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|How I Make Sense of Google's Complex Algorithm|
| 1:35 am on Mar 7, 2012 (gmt 0)|
In the past, we all knew that search engines were just a bit more complicated than they appeared, but we created mental models that did a pretty good job explaining the SERPs and we let it go at that... for a long long time. I like to think of those old models as the "punch list" approach - here's all the factors we think Google measures and combines into their recipe - let's make sure we hit each one.
Then, slowly but surely, something shifted. Keywords plus backlnks could no longer explain the rankings we started to notice. What on earth is going on? Here's what I've been able to put together.
WE all know Google loves data. I'd guess that they collect at least ten times the number of signals, compared to what they actively use in the algorithm at any time. And they never delete any of it ;) When Panda first crawled out of development, we started hearing a lot more about machine learning - but Google has preferred the machine learning approach from the beginning - and they let their machines free check out the BIG DATA pile just to see what correlates and what doesn't. There's a reason so many of their PhD hires are statisticians.
Today more 200 signals are actively used - and I'm betting it's FAR more. They know when any particular signal (say backlink anchor text) is natural or at least along the same lines as the rest of that market - and when it's been seriously manipulated. Lots of backlinks should correlate with some other mentions here and there. If it's too low (or maybe too high) then it might get devalued or even tossed out.
Read some of the Spam Detection patents - especially the one about Phrase Based Indexing. This statistics thing is really big.
TAXONOMIES - AUTOMATED!
Google has been automating taxonomy generation for a long time. Query terms are assigned taxonomies, websites are assigned taxonomies. When the statisticians play with their big data, I'm pretty sure that they look at statistical relevance with a given taxonomy - let's say within a market place. Clearly signals are used differently for a crafts website than for gambling, for example.
So when two URLs seem to have "the same" signals but one far outranks the other - it's more likely to be the way that signals correlate and interact - as well as signals you're not used to thinking about.
Historical signals are a big one. Remember that scary big patent full of possibilities? They've definitely been collecting and testing all those kind of data.
How about User Engagement signals of many kinds? All the search engines have been looking at that kind of data because it's so danged hard to fake. At the same time, when Matt Cutts says that bounce rate is "too noisy" a signal foir them to use - he's not just flapping his gums. He knows, mathematically, exactly how useful or not these signals are in generating good quality rankings.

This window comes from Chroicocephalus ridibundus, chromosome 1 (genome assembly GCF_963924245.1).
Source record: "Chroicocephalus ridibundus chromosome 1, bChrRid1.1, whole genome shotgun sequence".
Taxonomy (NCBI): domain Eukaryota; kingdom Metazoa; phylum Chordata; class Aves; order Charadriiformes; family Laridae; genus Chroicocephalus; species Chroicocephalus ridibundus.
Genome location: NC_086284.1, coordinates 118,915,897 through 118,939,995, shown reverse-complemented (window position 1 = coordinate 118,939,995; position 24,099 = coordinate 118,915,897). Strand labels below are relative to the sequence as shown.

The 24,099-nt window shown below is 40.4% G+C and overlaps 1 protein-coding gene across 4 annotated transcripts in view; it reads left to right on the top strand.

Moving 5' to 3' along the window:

And there are many thousands of correlations to be measured an watch - thousands I tell you.
[edited by: tedster at 5:28 am (utc) on Mar 8, 2012]
| 11:43 pm on Mar 18, 2012 (gmt 0)|
If it's Tedster who says it's impossible to reverse engineer the G engine, no one shall think differently.
A suggested alternative: throw snowballs, lots of it, with the hope that some will hit the right target.
This is what I saw someone do after being hit by panda:
Diversify his niche to four sub niches.
Revise and Gather huge keyword lists for each niche.
Roll out subject related content ranging from 150 through 850 words per article. Quality: All are good (no spun junk etc), but 25% can be considered excellent.
SEO Optimize 25% of the pages. Optimizing rate ranges from 60% thorough 90% based on SEOpressor or Yoast wordpress plugin.
Interlinking each sub niche as in the old days. Making sure every page has lots of own server inbounds.
Didn't provide figures. But claims to have seen excellent results.
| 11:01 pm on Apr 6, 2012 (gmt 0)|
Very good thread Folks.
Previously when we talked to SEO clients we told them they needed:
A) Clear Site Structure (they rarely had this)
B) Great Content (often too costly for offline companies to produce)
C) Relevant Links (India-type links a waste of time; relevant links take us 2+ hours each to obtain = very expensive)
From now on, I'm thinking that in addition to the above, the things to watch out for are:
D) Strong social signals
E) Branded links from relevant content
F) Focus on brand rather than exact anchor text
G) Ad layout that works for users rather than the business
(BTW: If anyone knows of a good graphic to illustrate the above, please share it!)
The SEO Opportunity
Knowledge about & the ability to inform clients of the issues in this thread (with full disclosure of the many things we don't know) is going to keep the top SEOs earning their crust with smart clients.
IMHO lower quality / part-time SEOs just aren't going to be able to compete from now on because they won't have enough experience / confidence to tell clients what the SEO doesn't know. They'll also still be hoping that $300/mth outsourced link building will keep working.
The New Google World Order
I propose we call this thing something because it actually is a New World Order in SEO terms considering that what we're seeing is an SEO Industry Apocalypse (& out of crisis comes opportunity!)
"Maya" is my suggestion for a couple of reasons:
> 2012 is the year these folks thought the world would end. SEO as we've all known it for 16+ years is dead.
> Mayans were called "The Greeks of The New World" because of their sophistication with maths & technology. A 21st century AI version of that is what we're dealing with now.
| 11:10 pm on Apr 6, 2012 (gmt 0)|
Maya != Mayan
Beware of Maya..
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